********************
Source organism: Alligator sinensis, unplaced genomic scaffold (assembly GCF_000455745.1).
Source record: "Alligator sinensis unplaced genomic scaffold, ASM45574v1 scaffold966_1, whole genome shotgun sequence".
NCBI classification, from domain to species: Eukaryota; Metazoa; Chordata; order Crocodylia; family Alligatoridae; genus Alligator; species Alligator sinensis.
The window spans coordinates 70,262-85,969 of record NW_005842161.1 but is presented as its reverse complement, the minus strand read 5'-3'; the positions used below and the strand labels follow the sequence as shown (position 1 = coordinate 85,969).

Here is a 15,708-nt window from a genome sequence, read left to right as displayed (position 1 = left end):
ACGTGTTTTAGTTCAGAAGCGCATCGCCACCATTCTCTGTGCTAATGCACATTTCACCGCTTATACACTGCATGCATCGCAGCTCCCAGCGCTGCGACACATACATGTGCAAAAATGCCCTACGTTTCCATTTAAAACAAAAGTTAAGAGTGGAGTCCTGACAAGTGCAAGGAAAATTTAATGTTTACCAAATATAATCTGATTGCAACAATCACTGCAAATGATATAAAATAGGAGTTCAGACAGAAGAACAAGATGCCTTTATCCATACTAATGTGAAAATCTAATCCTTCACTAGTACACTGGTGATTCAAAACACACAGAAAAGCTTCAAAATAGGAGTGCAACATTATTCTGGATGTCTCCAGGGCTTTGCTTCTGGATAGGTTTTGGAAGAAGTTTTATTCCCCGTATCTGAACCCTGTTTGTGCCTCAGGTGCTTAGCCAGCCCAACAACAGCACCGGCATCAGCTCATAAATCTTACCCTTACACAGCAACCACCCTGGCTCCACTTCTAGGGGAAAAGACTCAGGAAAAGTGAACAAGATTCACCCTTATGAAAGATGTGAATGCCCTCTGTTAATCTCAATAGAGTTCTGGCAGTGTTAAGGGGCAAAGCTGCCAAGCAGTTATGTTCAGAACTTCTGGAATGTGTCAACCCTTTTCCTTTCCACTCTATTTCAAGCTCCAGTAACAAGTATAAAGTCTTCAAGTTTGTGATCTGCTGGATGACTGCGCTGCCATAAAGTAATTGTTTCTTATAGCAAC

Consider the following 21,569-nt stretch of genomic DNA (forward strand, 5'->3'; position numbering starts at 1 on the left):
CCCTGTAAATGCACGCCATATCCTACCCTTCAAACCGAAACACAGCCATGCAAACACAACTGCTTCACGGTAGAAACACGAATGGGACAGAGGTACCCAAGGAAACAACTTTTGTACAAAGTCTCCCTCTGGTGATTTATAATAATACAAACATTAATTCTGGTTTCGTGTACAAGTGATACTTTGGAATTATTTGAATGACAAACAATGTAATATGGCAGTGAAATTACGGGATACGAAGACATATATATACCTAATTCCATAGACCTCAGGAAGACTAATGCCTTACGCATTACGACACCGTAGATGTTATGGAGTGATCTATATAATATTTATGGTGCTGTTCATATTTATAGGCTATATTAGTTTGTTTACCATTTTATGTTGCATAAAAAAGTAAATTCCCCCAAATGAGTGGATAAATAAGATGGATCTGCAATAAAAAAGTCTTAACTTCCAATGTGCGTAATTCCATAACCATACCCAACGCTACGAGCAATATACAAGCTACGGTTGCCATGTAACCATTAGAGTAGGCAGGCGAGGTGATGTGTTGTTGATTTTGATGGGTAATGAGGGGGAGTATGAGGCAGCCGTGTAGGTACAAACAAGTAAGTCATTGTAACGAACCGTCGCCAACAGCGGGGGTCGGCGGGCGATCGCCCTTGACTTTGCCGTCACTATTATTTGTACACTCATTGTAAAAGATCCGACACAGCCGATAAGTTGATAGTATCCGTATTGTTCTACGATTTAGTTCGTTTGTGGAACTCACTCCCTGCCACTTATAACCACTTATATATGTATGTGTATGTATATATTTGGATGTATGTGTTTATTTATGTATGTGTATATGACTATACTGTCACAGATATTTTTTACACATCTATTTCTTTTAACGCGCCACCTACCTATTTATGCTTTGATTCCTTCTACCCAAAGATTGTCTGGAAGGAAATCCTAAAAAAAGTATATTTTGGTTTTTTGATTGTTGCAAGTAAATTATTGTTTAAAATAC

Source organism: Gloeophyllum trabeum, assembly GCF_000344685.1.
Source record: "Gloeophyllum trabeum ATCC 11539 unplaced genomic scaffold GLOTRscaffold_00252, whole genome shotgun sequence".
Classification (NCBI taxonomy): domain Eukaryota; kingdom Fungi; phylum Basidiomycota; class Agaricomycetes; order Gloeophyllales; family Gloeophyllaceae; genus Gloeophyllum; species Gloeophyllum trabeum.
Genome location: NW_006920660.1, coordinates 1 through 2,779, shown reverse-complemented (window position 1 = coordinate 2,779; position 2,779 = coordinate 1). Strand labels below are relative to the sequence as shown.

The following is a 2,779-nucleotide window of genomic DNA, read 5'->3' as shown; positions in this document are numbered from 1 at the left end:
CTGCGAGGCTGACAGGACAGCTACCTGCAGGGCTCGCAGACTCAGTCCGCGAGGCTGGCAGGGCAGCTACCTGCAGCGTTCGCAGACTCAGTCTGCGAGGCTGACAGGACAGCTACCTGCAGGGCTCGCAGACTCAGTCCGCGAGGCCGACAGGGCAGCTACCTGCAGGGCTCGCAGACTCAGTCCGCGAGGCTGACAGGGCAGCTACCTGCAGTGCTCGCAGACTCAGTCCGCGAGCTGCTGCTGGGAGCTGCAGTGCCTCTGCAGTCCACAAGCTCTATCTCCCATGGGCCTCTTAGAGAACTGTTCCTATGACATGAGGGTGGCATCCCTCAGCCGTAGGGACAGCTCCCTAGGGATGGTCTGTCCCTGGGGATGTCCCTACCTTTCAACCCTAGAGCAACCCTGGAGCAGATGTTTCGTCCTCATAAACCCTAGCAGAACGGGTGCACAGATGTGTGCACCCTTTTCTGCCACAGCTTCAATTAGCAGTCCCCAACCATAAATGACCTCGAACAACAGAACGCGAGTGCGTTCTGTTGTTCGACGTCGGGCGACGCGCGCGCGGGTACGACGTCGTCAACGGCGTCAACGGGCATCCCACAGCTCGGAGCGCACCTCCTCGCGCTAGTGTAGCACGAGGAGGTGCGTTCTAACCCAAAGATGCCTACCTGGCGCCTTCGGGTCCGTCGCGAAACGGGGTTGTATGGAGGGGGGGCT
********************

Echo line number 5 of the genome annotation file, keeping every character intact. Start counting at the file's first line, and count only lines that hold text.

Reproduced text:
Here is a 15,708-nt window from a genome sequence, read left to right as displayed (position 1 = left end):